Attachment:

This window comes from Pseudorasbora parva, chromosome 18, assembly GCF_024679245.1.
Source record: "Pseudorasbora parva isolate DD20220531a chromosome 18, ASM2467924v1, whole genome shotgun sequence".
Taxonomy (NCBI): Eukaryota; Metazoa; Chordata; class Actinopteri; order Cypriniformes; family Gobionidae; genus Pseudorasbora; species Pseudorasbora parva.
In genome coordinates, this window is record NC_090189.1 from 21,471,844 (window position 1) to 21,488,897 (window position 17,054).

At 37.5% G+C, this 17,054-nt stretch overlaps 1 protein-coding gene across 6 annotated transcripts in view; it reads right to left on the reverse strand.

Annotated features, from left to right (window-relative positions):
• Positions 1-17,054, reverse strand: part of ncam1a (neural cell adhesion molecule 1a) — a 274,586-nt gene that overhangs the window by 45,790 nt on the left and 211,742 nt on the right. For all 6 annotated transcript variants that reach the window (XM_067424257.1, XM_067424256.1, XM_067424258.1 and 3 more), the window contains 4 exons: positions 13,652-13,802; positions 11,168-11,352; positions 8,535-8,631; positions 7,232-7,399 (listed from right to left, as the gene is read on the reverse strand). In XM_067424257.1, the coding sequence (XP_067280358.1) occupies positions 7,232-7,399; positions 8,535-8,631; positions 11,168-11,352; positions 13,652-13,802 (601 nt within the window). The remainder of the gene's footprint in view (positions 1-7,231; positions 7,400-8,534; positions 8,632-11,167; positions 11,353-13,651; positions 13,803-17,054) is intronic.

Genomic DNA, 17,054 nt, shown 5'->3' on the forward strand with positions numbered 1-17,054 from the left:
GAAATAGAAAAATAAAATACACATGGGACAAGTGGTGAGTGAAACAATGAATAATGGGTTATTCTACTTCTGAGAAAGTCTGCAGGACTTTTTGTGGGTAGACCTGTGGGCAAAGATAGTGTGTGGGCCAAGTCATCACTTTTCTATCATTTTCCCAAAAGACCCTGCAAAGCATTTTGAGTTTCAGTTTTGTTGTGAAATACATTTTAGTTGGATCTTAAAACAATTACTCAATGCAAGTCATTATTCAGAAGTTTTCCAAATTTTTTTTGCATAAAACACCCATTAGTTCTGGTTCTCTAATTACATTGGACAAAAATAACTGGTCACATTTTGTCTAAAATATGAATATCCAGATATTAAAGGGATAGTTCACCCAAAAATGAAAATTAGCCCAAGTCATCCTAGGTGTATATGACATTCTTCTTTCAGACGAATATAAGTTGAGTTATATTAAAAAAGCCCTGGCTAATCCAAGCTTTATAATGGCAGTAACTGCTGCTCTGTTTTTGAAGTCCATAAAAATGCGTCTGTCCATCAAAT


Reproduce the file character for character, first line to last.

This window comes from Pseudorasbora parva, chromosome 18, assembly GCF_024679245.1.
Source record: "Pseudorasbora parva isolate DD20220531a chromosome 18, ASM2467924v1, whole genome shotgun sequence".
Taxonomy (NCBI): Eukaryota; Metazoa; Chordata; class Actinopteri; order Cypriniformes; family Gobionidae; genus Pseudorasbora; species Pseudorasbora parva.
In genome coordinates, this window is record NC_090189.1 from 21,471,844 (window position 1) to 21,488,897 (window position 17,054).

At 37.5% G+C, this 17,054-nt stretch overlaps 1 protein-coding gene across 6 annotated transcripts in view; it reads right to left on the reverse strand.

Annotated features, from left to right (window-relative positions):
• Positions 1-17,054, reverse strand: part of ncam1a (neural cell adhesion molecule 1a) — a 274,586-nt gene that overhangs the window by 45,790 nt on the left and 211,742 nt on the right. For all 6 annotated transcript variants that reach the window (XM_067424257.1, XM_067424256.1, XM_067424258.1 and 3 more), the window contains 4 exons: positions 13,652-13,802; positions 11,168-11,352; positions 8,535-8,631; positions 7,232-7,399 (listed from right to left, as the gene is read on the reverse strand). In XM_067424257.1, the coding sequence (XP_067280358.1) occupies positions 7,232-7,399; positions 8,535-8,631; positions 11,168-11,352; positions 13,652-13,802 (601 nt within the window). The remainder of the gene's footprint in view (positions 1-7,231; positions 7,400-8,534; positions 8,632-11,167; positions 11,353-13,651; positions 13,803-17,054) is intronic.

Genomic DNA, 17,054 nt, shown 5'->3' on the forward strand with positions numbered 1-17,054 from the left:
GAAATAGAAAAATAAAATACACATGGGACAAGTGGTGAGTGAAACAATGAATAATGGGTTATTCTACTTCTGAGAAAGTCTGCAGGACTTTTTGTGGGTAGACCTGTGGGCAAAGATAGTGTGTGGGCCAAGTCATCACTTTTCTATCATTTTCCCAAAAGACCCTGCAAAGCATTTTGAGTTTCAGTTTTGTTGTGAAATACATTTTAGTTGGATCTTAAAACAATTACTCAATGCAAGTCATTATTCAGAAGTTTTCCAAATTTTTTTTGCATAAAACACCCATTAGTTCTGGTTCTCTAATTACATTGGACAAAAATAACTGGTCACATTTTGTCTAAAATATGAATATCCAGATATTAAAGGGATAGTTCACCCAAAAATGAAAATTAGCCCAAGTCATCCTAGGTGTATATGACATTCTTCTTTCAGACGAATATAAGTTGAGTTATATTAAAAAAGCCCTGGCTAATCCAAGCTTTATAATGGCAGTAACTGCTGCTCTGTTTTTGAAGTCCATAAAAATGCGTCTGTCCATCAAAT